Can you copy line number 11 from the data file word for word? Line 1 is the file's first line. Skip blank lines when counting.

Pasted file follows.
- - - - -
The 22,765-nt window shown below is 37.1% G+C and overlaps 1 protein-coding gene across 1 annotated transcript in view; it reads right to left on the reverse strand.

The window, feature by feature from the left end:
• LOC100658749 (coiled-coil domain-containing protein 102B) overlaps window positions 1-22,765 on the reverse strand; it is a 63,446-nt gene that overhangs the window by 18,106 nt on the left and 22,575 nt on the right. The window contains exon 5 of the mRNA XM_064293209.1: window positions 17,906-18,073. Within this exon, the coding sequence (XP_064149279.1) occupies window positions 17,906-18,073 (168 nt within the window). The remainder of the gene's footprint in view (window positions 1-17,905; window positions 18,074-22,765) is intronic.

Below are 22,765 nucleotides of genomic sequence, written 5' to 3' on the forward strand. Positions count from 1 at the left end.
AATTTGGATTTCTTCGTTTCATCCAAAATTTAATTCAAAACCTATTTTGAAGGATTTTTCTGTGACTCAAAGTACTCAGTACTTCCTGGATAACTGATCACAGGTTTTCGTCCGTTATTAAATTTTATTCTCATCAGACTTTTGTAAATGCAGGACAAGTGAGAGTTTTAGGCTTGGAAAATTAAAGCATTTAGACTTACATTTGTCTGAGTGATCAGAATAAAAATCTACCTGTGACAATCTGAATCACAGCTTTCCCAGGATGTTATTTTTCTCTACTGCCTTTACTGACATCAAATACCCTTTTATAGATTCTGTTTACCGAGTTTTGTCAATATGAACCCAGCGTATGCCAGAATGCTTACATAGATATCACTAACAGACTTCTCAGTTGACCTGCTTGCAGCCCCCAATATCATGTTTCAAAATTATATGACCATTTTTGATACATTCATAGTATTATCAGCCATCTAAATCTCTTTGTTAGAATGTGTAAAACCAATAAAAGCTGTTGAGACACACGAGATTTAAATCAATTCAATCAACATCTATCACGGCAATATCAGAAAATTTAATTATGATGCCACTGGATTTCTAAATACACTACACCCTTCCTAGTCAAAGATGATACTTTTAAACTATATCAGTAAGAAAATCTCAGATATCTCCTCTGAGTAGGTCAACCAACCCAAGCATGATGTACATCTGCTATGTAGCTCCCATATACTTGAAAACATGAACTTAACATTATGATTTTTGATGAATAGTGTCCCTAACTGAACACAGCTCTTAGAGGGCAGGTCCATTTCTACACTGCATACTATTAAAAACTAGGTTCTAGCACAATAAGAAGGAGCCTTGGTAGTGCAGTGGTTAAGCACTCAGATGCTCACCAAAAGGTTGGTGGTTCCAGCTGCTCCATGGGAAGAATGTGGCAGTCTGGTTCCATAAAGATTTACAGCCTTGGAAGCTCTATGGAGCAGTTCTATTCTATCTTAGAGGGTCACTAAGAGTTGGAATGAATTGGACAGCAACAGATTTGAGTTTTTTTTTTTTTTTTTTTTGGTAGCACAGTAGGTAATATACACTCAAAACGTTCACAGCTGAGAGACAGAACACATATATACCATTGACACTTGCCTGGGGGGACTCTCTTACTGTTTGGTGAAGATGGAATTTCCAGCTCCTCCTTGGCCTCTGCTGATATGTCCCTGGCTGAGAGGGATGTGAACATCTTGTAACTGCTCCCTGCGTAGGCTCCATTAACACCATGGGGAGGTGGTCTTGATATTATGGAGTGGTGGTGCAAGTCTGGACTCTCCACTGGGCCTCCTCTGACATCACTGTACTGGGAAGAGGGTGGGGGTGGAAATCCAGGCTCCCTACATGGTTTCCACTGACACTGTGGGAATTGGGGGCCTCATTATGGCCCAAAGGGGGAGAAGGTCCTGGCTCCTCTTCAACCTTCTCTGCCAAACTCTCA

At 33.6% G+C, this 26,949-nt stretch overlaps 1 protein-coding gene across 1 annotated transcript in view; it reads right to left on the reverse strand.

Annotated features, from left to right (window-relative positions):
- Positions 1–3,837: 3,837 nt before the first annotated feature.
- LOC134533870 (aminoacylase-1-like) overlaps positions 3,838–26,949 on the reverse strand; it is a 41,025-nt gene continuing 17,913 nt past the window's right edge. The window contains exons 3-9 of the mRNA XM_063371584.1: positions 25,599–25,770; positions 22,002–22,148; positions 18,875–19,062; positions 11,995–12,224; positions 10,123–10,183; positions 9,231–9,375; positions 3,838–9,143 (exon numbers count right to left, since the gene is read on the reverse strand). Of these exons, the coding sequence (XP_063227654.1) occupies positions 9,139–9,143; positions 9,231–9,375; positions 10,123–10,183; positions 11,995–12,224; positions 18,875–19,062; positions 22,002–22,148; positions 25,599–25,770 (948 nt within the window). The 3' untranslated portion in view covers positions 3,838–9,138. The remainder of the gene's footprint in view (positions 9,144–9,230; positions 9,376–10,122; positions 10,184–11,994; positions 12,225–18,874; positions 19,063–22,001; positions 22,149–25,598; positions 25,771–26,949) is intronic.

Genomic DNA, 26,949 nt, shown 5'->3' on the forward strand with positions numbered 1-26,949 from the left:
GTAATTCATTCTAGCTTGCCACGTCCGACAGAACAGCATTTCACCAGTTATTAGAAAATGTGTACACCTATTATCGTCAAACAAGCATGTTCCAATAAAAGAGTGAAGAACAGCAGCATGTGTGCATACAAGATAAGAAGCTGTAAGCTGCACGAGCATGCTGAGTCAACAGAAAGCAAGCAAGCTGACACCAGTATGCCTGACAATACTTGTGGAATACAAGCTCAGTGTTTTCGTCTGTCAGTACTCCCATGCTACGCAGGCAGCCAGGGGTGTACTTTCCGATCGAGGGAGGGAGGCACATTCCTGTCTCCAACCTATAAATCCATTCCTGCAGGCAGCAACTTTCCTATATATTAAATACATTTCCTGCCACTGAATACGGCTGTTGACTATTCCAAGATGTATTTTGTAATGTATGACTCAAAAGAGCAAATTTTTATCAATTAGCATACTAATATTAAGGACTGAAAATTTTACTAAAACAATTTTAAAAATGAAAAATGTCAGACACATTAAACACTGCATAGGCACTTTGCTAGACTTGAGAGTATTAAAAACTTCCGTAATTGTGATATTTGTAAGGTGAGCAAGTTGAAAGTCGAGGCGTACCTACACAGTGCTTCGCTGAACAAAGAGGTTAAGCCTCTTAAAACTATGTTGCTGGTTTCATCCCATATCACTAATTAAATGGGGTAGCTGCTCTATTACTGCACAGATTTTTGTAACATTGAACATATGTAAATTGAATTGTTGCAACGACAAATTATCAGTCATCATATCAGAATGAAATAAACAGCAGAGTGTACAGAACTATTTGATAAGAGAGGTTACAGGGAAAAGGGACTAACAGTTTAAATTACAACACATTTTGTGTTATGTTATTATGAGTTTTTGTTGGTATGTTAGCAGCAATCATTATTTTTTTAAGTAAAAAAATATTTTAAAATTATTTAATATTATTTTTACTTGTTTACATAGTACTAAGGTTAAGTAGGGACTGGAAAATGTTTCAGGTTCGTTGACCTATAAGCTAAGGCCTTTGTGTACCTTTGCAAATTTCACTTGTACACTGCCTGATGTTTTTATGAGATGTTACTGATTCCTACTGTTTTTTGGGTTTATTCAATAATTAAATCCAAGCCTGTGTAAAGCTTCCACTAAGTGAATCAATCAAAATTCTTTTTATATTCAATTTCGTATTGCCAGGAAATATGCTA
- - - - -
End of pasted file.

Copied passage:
GTAATTCATTCTAGCTTGCCACGTCCGACAGAACAGCATTTCACCAGTTATTAGAAAATGTGTACACCTATTATCGTCAAACAAGCATGTTCCAATAAAAGAGTGAAGAACAGCAGCATGTGTGCATACAAGATAAGAAGCTGTAAGCTGCACGAGCATGCTGAGTCAACAGAAAGCAAGCAAGCTGACACCAGTATGCCTGACAATACTTGTGGAATACAAGCTCAGTGTTTTCGTCTGTCAGTACTCCCATGCTACGCAGGCAGCCAGGGGTGTACTTTCCGATCGAGGGAGGGAGGCACATTCCTGTCTCCAACCTATAAATCCATTCCTGCAGGCAGCAACTTTCCTATATATTAAATACATTTCCTGCCACTGAATACGGCTGTTGACTATTCCAAGATGTATTTTGTAATGTATGACTCAAAAGAGCAAATTTTTATCAATTAGCATACTAATATTAAGGACTGAAAATTTTACTAAAACAATTTTAAAAATGAAAAATGTCAGACACATTAAACACTGCATAGGCACTTTGCTAGACTTGAGAGTATTAAAAACTTCCGTAATTGTGATATTTGTAAGGTGAGCAAGTTGAAAGTCGAGGCGTACCTACACAGTGCTTCGCTGAACAAAGAGGTTAAGCCTCTTAAAACTATGTTGCTGGTTTCATCCCATATCACTAATTAAATGGGGTAGCTGCTCTATTACTGCACAGATTTTTGTAACATTGAACATATGTAAATTGAATTGTTGCAACGACAAATTATCAGTCATCATATCAGAATGAAATAAACAGCAGAGTGTACAGAACTATTTGATAAGAGAGGTTACAGGGAAAAGGGACTAACAGTTTAAATTACAACACATTTTGTGTTATGTTATTATGAGTTTTTGTTGGTATGTTAGCAGCAATCATTATTTTTTTAAGTAAAAAAATATTTTAAAATTATTTAATATTATTTTTACTTGTTTACATAGTACTAAGGTTAAGTAGGGACTGGAAAATGTTTCAGGTTCGTTGACCTATAAGCTAAGGCCTTTGTGTACCTTTGCAAATTTCACTTGTACACTGCCTGATGTTTTTATGAGATGTTACTGATTCCTACTGTTTTTTGGGTTTATTCAATAATTAAATCCAAGCCTGTGTAAAGCTTCCACTAAGTGAATCAATCAAAATTCTTTTTATATTCAATTTCGTATTGCCAGGAAATATGCTA